My Baby Is Nursing for Comfort. Is This OK?
If your baby seems to be getting enough milk, but continues to suck for an hour or more, your little one might be nursing for comfort rather than for nourishment. This is called non-nutritive sucking or pacifying.
So, how do you know? A baby that has fed well may stay on the breast but:
- seem satisfied
- stop sucking and swallowing
- play with your nipple
If you notice this happening, you may want to offer your baby’s thumb or hand to suck on. You also could consider giving a pacifier, but only if breastfeeding is well-established (after your baby is 3–4 weeks old).
If you have questions about breastfeeding your baby, talk to your doctor or lactation consultant.
Reviewed by: Jamila H. Richardson, BSN, RN, IBCLC
Date reviewed: January 2021
Why do babies get sick? - articles of the Cosma clinic
It is known that acute respiratory viral infections (ARVI) or colds make up two thirds of visits to a pediatrician, and infants are no exception.
Abdulova Rufiya Kosymovna
pediatrician of the highest category
Children's Polyclinic "KOSMA"
It is known that acute respiratory viral infections (ARVI) or colds make up two thirds of visits to the pediatrician, and infants are no exception.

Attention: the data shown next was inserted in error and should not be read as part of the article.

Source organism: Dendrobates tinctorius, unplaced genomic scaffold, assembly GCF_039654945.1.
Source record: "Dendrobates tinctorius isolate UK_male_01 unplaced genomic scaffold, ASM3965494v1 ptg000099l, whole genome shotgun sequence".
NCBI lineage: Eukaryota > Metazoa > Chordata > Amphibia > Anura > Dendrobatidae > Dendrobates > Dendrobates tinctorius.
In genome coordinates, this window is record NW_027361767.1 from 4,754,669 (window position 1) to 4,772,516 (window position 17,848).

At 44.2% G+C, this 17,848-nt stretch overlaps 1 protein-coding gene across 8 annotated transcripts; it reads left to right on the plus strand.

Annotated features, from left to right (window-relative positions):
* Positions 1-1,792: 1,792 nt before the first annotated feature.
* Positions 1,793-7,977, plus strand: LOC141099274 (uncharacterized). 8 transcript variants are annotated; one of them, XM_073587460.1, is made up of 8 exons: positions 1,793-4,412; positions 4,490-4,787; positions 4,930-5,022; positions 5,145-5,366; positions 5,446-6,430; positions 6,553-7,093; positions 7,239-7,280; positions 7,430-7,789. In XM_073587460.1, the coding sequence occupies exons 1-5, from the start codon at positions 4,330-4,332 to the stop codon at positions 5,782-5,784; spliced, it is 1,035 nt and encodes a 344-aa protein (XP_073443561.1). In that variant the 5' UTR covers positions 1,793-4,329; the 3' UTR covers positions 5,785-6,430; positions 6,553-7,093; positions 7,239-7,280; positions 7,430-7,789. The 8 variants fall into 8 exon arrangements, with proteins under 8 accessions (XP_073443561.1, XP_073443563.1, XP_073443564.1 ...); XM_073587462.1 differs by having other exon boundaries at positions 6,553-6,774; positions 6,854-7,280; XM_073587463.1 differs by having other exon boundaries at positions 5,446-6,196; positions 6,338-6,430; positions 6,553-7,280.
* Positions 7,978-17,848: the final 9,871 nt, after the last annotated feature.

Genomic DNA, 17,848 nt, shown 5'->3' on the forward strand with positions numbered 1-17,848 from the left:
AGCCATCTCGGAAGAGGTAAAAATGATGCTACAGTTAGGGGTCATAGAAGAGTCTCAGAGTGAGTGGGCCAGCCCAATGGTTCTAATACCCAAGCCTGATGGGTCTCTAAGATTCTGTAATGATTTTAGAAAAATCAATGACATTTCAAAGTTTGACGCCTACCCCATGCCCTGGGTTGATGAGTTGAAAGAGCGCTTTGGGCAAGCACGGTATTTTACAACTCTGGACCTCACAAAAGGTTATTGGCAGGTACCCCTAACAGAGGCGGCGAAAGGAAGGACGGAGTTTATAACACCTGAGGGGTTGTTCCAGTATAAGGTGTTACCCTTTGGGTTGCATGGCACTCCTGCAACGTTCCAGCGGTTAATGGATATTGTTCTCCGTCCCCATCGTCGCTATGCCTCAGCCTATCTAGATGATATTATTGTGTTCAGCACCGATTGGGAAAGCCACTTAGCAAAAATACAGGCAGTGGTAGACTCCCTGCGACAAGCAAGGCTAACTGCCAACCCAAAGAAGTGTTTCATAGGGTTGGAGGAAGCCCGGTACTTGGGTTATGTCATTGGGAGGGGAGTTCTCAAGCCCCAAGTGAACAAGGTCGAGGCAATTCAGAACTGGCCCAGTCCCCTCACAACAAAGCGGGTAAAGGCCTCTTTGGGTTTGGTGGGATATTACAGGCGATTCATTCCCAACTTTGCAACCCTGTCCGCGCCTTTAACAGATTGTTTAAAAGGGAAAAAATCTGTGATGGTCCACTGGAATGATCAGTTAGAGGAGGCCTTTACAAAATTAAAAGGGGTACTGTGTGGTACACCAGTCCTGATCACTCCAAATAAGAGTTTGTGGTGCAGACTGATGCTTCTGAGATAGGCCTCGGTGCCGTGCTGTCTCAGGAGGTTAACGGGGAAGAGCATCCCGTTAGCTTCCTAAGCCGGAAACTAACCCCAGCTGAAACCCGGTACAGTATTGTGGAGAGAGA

At what age can a child become ill?
It is known that up to six months, children still retain the immunity received from the mother, especially if the child is breastfed. In addition, infants are practically isolated from unnecessary contacts, which reduces the likelihood of contracting viral infections. After 6 months, unfortunately, the risk of morbidity of the child increases. With age, the child begins to form his own immune system, training to give responses to infections.
What determines the child's morbidity?
Due to the functional immaturity of their immunity, children under 4 years of age get sick more often than adults. Children who are breastfed normally can get sick no more than 2 times a year. Children traveling with their parents and attending events with a large crowd of people, as well as babies who are bottle-fed, can get sick at the age of 1 year - up to 4 times, at the age of 4 children - up to 8 times a year. This is considered the norm.
How does breast milk protect the baby's health?